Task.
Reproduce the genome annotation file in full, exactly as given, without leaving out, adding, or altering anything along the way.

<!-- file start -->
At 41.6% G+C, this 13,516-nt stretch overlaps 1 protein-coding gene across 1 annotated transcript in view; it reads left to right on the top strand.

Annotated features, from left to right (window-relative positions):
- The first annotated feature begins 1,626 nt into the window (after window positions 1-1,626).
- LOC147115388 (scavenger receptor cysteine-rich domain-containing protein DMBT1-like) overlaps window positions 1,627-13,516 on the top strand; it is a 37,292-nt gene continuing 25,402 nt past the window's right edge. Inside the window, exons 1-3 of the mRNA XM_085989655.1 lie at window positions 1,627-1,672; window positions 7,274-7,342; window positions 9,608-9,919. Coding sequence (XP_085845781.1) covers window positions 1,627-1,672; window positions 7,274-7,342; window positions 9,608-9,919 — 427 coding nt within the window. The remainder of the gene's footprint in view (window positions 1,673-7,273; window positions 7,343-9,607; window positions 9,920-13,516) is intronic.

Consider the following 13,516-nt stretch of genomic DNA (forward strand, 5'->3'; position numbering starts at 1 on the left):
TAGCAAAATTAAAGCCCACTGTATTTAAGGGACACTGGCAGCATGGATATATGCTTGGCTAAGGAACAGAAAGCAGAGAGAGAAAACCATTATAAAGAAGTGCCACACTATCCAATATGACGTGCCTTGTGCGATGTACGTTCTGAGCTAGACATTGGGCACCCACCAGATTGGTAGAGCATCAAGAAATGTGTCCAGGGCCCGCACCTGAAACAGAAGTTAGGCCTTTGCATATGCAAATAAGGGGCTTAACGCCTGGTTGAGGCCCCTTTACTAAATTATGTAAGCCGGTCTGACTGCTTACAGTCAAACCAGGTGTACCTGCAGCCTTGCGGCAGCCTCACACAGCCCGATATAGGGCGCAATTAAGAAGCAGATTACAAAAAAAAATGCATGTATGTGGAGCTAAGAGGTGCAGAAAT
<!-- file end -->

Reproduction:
At 41.6% G+C, this 13,516-nt stretch overlaps 1 protein-coding gene across 1 annotated transcript in view; it reads left to right on the top strand.

Annotated features, from left to right (window-relative positions):
- The first annotated feature begins 1,626 nt into the window (after window positions 1-1,626).
- LOC147115388 (scavenger receptor cysteine-rich domain-containing protein DMBT1-like) overlaps window positions 1,627-13,516 on the top strand; it is a 37,292-nt gene continuing 25,402 nt past the window's right edge. Inside the window, exons 1-3 of the mRNA XM_085989655.1 lie at window positions 1,627-1,672; window positions 7,274-7,342; window positions 9,608-9,919. Coding sequence (XP_085845781.1) covers window positions 1,627-1,672; window positions 7,274-7,342; window positions 9,608-9,919 — 427 coding nt within the window. The remainder of the gene's footprint in view (window positions 1,673-7,273; window positions 7,343-9,607; window positions 9,920-13,516) is intronic.

Consider the following 13,516-nt stretch of genomic DNA (forward strand, 5'->3'; position numbering starts at 1 on the left):
TAGCAAAATTAAAGCCCACTGTATTTAAGGGACACTGGCAGCATGGATATATGCTTGGCTAAGGAACAGAAAGCAGAGAGAGAAAACCATTATAAAGAAGTGCCACACTATCCAATATGACGTGCCTTGTGCGATGTACGTTCTGAGCTAGACATTGGGCACCCACCAGATTGGTAGAGCATCAAGAAATGTGTCCAGGGCCCGCACCTGAAACAGAAGTTAGGCCTTTGCATATGCAAATAAGGGGCTTAACGCCTGGTTGAGGCCCCTTTACTAAATTATGTAAGCCGGTCTGACTGCTTACAGTCAAACCAGGTGTACCTGCAGCCTTGCGGCAGCCTCACACAGCCCGATATAGGGCGCAATTAAGAAGCAGATTACAAAAAAAAATGCATGTATGTGGAGCTAAGAGGTGCAGAAAT